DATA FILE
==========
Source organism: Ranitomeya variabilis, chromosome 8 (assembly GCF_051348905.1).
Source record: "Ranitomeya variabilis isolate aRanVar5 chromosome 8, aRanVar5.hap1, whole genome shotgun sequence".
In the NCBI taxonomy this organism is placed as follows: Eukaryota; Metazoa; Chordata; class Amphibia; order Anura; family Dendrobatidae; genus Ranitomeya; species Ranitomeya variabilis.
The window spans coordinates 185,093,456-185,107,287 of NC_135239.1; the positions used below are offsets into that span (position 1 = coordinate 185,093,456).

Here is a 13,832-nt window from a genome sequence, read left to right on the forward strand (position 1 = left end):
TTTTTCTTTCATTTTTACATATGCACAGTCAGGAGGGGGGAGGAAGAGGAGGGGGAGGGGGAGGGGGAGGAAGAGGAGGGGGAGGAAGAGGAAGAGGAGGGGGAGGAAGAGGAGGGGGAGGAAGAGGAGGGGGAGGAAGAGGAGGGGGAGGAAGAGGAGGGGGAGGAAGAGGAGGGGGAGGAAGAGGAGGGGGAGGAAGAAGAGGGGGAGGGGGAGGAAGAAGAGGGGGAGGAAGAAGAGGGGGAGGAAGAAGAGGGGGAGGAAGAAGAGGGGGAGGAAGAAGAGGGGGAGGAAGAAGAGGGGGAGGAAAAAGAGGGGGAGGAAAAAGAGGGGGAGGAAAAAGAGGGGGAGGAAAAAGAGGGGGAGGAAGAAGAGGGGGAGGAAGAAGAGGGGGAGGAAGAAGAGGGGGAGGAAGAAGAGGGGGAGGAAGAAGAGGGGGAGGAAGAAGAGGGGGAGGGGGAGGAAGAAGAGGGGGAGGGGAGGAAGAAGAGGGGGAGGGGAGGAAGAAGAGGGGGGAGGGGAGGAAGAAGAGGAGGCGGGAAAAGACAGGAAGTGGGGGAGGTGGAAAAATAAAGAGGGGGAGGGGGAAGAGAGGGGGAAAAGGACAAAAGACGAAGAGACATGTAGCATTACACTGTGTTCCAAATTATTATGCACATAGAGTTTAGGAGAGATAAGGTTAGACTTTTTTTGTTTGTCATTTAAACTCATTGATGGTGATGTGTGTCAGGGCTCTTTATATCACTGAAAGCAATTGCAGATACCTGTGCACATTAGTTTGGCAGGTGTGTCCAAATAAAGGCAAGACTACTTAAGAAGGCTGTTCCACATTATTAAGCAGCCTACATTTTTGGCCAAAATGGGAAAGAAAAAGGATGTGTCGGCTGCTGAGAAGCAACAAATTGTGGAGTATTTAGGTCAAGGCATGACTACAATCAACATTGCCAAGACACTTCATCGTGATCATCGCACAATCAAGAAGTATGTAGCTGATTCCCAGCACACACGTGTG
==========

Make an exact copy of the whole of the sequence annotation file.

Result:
Source organism: Ranitomeya variabilis, chromosome 8 (assembly GCF_051348905.1).
Source record: "Ranitomeya variabilis isolate aRanVar5 chromosome 8, aRanVar5.hap1, whole genome shotgun sequence".
In the NCBI taxonomy this organism is placed as follows: Eukaryota; Metazoa; Chordata; class Amphibia; order Anura; family Dendrobatidae; genus Ranitomeya; species Ranitomeya variabilis.
The window spans coordinates 185,093,456-185,107,287 of NC_135239.1; the positions used below are offsets into that span (position 1 = coordinate 185,093,456).

Here is a 13,832-nt window from a genome sequence, read left to right on the forward strand (position 1 = left end):
TTTTTCTTTCATTTTTACATATGCACAGTCAGGAGGGGGGAGGAAGAGGAGGGGGAGGGGGAGGGGGAGGAAGAGGAGGGGGAGGAAGAGGAAGAGGAGGGGGAGGAAGAGGAGGGGGAGGAAGAGGAGGGGGAGGAAGAGGAGGGGGAGGAAGAGGAGGGGGAGGAAGAGGAGGGGGAGGAAGAGGAGGGGGAGGAAGAAGAGGGGGAGGGGGAGGAAGAAGAGGGGGAGGAAGAAGAGGGGGAGGAAGAAGAGGGGGAGGAAGAAGAGGGGGAGGAAGAAGAGGGGGAGGAAGAAGAGGGGGAGGAAAAAGAGGGGGAGGAAAAAGAGGGGGAGGAAAAAGAGGGGGAGGAAAAAGAGGGGGAGGAAGAAGAGGGGGAGGAAGAAGAGGGGGAGGAAGAAGAGGGGGAGGAAGAAGAGGGGGAGGAAGAAGAGGGGGAGGAAGAAGAGGGGGAGGGGGAGGAAGAAGAGGGGGAGGGGAGGAAGAAGAGGGGGAGGGGAGGAAGAAGAGGGGGGAGGGGAGGAAGAAGAGGAGGCGGGAAAAGACAGGAAGTGGGGGAGGTGGAAAAATAAAGAGGGGGAGGGGGAAGAGAGGGGGAAAAGGACAAAAGACGAAGAGACATGTAGCATTACACTGTGTTCCAAATTATTATGCACATAGAGTTTAGGAGAGATAAGGTTAGACTTTTTTTGTTTGTCATTTAAACTCATTGATGGTGATGTGTGTCAGGGCTCTTTATATCACTGAAAGCAATTGCAGATACCTGTGCACATTAGTTTGGCAGGTGTGTCCAAATAAAGGCAAGACTACTTAAGAAGGCTGTTCCACATTATTAAGCAGCCTACATTTTTGGCCAAAATGGGAAAGAAAAAGGATGTGTCGGCTGCTGAGAAGCAACAAATTGTGGAGTATTTAGGTCAAGGCATGACTACAATCAACATTGCCAAGACACTTCATCGTGATCATCGCACAATCAAGAAGTATGTAGCTGATTCCCAGCACACACGTGTG